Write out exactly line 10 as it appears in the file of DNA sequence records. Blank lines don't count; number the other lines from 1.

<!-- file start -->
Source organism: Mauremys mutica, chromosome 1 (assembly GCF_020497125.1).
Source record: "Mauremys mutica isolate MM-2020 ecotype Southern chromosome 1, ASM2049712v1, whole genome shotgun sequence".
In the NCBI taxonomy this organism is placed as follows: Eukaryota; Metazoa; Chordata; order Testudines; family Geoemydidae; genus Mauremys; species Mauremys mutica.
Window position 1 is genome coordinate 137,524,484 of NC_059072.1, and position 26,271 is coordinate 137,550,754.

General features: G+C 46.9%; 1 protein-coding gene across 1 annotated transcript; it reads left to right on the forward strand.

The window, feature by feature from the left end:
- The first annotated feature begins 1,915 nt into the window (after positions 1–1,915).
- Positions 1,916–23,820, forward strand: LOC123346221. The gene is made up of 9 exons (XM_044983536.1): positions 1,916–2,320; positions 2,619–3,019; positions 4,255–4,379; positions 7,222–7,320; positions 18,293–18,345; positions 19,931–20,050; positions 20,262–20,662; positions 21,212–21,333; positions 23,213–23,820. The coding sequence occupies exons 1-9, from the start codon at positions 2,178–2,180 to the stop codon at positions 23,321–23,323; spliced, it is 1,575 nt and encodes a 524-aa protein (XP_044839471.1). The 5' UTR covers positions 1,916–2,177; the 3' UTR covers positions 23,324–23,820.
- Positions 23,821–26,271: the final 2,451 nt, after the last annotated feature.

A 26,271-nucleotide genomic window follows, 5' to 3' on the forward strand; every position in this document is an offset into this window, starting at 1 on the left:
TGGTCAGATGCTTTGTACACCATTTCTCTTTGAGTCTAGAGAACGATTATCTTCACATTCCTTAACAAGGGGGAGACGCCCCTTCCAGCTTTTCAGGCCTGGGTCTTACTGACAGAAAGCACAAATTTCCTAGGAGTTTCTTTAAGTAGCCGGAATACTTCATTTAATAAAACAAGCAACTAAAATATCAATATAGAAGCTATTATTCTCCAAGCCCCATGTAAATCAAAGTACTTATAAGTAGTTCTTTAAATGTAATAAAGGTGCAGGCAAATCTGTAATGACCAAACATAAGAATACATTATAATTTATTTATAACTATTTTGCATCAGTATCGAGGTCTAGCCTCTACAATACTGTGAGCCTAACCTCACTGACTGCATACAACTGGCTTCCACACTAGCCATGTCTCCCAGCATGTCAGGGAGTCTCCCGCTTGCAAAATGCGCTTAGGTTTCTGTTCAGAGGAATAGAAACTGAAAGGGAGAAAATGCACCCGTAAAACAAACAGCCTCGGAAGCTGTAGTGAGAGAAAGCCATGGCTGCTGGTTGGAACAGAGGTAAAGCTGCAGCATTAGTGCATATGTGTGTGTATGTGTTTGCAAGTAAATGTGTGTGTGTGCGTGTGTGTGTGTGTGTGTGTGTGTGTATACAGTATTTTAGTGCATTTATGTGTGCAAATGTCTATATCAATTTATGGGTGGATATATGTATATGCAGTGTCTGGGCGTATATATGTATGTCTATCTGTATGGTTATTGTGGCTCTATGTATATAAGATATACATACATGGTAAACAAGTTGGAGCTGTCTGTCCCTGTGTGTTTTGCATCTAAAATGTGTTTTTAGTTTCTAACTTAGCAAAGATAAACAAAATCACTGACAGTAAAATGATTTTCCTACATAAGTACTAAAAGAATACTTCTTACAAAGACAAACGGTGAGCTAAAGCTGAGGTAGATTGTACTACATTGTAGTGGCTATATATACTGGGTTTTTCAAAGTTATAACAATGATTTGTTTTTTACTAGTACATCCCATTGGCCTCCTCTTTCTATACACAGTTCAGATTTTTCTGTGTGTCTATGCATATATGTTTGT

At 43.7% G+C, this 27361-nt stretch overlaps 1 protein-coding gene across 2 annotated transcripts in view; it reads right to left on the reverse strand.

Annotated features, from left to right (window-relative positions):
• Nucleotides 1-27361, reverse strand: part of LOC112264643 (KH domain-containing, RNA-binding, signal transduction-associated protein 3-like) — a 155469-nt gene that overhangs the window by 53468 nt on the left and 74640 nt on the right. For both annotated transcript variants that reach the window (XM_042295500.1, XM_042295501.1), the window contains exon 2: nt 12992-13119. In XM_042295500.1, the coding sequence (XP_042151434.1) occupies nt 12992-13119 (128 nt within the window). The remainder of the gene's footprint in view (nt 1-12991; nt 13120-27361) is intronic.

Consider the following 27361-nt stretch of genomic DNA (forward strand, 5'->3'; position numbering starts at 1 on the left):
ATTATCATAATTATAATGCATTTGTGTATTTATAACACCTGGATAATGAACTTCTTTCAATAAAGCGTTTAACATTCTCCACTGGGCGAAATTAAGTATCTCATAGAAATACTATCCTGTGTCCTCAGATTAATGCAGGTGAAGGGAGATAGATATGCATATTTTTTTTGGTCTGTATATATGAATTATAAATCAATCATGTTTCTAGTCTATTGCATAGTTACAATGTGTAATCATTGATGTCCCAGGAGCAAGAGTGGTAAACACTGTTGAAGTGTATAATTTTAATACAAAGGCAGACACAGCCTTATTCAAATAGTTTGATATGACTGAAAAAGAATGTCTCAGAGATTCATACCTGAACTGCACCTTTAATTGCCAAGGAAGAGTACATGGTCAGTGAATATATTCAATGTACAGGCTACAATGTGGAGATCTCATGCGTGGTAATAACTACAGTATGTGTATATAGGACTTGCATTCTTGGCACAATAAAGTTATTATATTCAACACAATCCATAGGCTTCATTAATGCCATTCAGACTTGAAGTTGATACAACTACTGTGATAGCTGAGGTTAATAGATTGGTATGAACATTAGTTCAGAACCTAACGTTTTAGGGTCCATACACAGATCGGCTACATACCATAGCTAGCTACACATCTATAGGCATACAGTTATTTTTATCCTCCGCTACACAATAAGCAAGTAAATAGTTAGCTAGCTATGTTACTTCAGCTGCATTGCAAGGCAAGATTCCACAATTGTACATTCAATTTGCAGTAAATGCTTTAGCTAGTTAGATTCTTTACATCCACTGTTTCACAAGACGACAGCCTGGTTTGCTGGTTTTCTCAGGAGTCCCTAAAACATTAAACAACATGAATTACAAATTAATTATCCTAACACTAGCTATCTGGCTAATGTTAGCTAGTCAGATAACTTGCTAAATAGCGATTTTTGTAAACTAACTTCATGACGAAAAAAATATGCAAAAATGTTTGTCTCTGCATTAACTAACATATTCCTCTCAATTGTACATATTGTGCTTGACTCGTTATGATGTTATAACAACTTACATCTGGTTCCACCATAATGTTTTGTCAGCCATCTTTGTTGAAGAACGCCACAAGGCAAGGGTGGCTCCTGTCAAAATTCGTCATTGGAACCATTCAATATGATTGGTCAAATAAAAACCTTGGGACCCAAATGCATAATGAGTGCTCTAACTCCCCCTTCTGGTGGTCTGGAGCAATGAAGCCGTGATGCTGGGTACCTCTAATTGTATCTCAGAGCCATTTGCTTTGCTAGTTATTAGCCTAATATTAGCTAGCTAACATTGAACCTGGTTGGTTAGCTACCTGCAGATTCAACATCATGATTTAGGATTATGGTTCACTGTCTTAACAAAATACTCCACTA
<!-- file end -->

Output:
A 26,271-nucleotide genomic window follows, 5' to 3' on the forward strand; every position in this document is an offset into this window, starting at 1 on the left: